The ECREA Communication History Section welcomes contributions from all scholars in different fields who are interested in the workshop theme. Topics include, but may not be limited to, historically informed media perspectives of the following:

•    The mediatization of war and armed conflict
•    Conflicts and/as media events
•    Resilient and ethically sustainable war reporting, including censorship
•    Journalism, diplomacy, and negotiation
•    Wartime resistance and underground media
•    Propaganda and psychological defence
•    Old cables in new wars – vulnerable communication infrastructures
•    Information warfare and resistance, cyber-crimes, and cyber security
•    Gendered approaches of media and communication during wars
•    Preserving audiovisual or digital cultural heritage in times of war
•    Residual media and old media persistence in contemporary wars
•    Trauma, memory, and war commemoration

The deadline has passed. We do not accept more abstracts. The venue is the lovely Old Bishop’s House in central Lund. The workshop will begin late afternoon on the 23 and end at lunchtime on the 25 August.  Confirmed keynote speaker is Prof. Gabriele Balbi, Media Studies, Institute of Media and Journalism (IMeG), USI Università della Svizzera Italiana. A preliminary programme will be available here soon.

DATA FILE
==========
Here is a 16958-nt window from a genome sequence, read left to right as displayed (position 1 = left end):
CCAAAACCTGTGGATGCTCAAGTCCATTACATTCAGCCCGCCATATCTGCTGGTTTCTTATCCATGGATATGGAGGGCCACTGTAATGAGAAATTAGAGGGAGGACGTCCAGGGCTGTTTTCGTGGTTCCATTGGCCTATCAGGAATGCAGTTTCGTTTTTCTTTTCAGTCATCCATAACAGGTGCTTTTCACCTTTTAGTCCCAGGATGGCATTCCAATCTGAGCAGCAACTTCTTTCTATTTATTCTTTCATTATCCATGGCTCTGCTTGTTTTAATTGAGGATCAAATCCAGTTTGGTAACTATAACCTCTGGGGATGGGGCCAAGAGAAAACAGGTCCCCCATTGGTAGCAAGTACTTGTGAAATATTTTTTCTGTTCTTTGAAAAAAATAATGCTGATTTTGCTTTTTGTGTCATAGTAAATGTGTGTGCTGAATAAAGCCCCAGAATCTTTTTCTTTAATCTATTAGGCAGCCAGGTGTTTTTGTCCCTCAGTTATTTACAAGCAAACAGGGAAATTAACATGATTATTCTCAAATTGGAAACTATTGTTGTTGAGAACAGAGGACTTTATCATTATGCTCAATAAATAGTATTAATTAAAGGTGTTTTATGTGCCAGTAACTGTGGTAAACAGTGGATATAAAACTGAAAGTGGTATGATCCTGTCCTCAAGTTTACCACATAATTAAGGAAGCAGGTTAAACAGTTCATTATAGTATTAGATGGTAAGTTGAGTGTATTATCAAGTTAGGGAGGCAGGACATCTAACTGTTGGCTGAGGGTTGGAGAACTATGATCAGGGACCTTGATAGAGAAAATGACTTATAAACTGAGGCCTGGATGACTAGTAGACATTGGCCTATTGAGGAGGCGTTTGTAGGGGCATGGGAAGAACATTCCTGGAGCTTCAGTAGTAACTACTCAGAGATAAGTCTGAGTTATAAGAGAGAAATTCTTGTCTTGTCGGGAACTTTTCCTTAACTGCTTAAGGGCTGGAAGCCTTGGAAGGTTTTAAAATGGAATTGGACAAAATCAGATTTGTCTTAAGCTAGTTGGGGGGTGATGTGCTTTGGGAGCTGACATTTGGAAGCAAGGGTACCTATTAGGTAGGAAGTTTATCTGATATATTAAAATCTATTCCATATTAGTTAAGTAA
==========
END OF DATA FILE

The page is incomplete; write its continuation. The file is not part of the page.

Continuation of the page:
The conference is organised by the ECREA Communication History Section and the Section for Media History at the Department of Communication and Media at Lund University in collaboration with The Centre for European Studies at Lund University. Local organisers and contact persons are Allan Burnett, Marie Cronqvist, Rosanna Farbøl, and Martin Lundqvist.

CfP : Gender and Internet/Web History (special issue)

Special issue of Internet Histories: Digital Technology, Culture and Society
(editors of the special issue: Leopoldina Fortunati, Autumn Edwards & Janet Abbate)

This call for papers will take stock of the historical entanglement of gender and the Internet/Web. Facing a critical juncture both in terms of the technological development of the Internet (e.g., the nascent Web 3.0, radical decentralization, the integration of AI and machine learning) and also in terms of sociopolitical struggle on the part of women and gender-linked identity groups on local and global levels, we ask: How can we root the analysis of gender and the Internet on a historical level? How can histories that integrate gender and the Internet/Web help us comprehend the sociological, cultural, and political meaning and dimensions of each? 

This special issue will explore these questions and many others through a diachronic approach that includes global, transnational, national, regional, and local histories.